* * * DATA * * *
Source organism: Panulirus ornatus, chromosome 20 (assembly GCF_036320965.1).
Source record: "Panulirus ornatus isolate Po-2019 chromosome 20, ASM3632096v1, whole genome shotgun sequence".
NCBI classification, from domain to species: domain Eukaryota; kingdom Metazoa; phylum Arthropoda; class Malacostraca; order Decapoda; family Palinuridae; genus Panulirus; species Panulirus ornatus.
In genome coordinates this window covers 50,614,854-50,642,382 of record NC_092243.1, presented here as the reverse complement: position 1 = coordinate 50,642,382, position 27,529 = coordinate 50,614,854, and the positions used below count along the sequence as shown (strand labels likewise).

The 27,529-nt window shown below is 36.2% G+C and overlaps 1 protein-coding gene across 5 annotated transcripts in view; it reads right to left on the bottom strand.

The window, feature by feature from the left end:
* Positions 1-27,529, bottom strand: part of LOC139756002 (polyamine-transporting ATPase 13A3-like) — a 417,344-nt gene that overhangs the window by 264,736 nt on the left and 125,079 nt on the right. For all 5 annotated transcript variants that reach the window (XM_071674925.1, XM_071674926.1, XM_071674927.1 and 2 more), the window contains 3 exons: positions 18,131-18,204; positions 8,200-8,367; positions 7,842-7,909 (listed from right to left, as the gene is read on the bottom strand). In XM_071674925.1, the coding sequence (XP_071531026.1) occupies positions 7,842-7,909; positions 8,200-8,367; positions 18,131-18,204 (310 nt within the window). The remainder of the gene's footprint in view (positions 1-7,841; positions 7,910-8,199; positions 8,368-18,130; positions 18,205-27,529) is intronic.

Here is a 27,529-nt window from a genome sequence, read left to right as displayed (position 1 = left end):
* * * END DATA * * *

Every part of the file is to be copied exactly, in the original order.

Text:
Source organism: Panulirus ornatus, chromosome 20 (assembly GCF_036320965.1).
Source record: "Panulirus ornatus isolate Po-2019 chromosome 20, ASM3632096v1, whole genome shotgun sequence".
NCBI classification, from domain to species: domain Eukaryota; kingdom Metazoa; phylum Arthropoda; class Malacostraca; order Decapoda; family Palinuridae; genus Panulirus; species Panulirus ornatus.
In genome coordinates this window covers 50,614,854-50,642,382 of record NC_092243.1, presented here as the reverse complement: position 1 = coordinate 50,642,382, position 27,529 = coordinate 50,614,854, and the positions used below count along the sequence as shown (strand labels likewise).

The 27,529-nt window shown below is 36.2% G+C and overlaps 1 protein-coding gene across 5 annotated transcripts in view; it reads right to left on the bottom strand.

The window, feature by feature from the left end:
* Positions 1-27,529, bottom strand: part of LOC139756002 (polyamine-transporting ATPase 13A3-like) — a 417,344-nt gene that overhangs the window by 264,736 nt on the left and 125,079 nt on the right. For all 5 annotated transcript variants that reach the window (XM_071674925.1, XM_071674926.1, XM_071674927.1 and 2 more), the window contains 3 exons: positions 18,131-18,204; positions 8,200-8,367; positions 7,842-7,909 (listed from right to left, as the gene is read on the bottom strand). In XM_071674925.1, the coding sequence (XP_071531026.1) occupies positions 7,842-7,909; positions 8,200-8,367; positions 18,131-18,204 (310 nt within the window). The remainder of the gene's footprint in view (positions 1-7,841; positions 7,910-8,199; positions 8,368-18,130; positions 18,205-27,529) is intronic.

Here is a 27,529-nt window from a genome sequence, read left to right as displayed (position 1 = left end):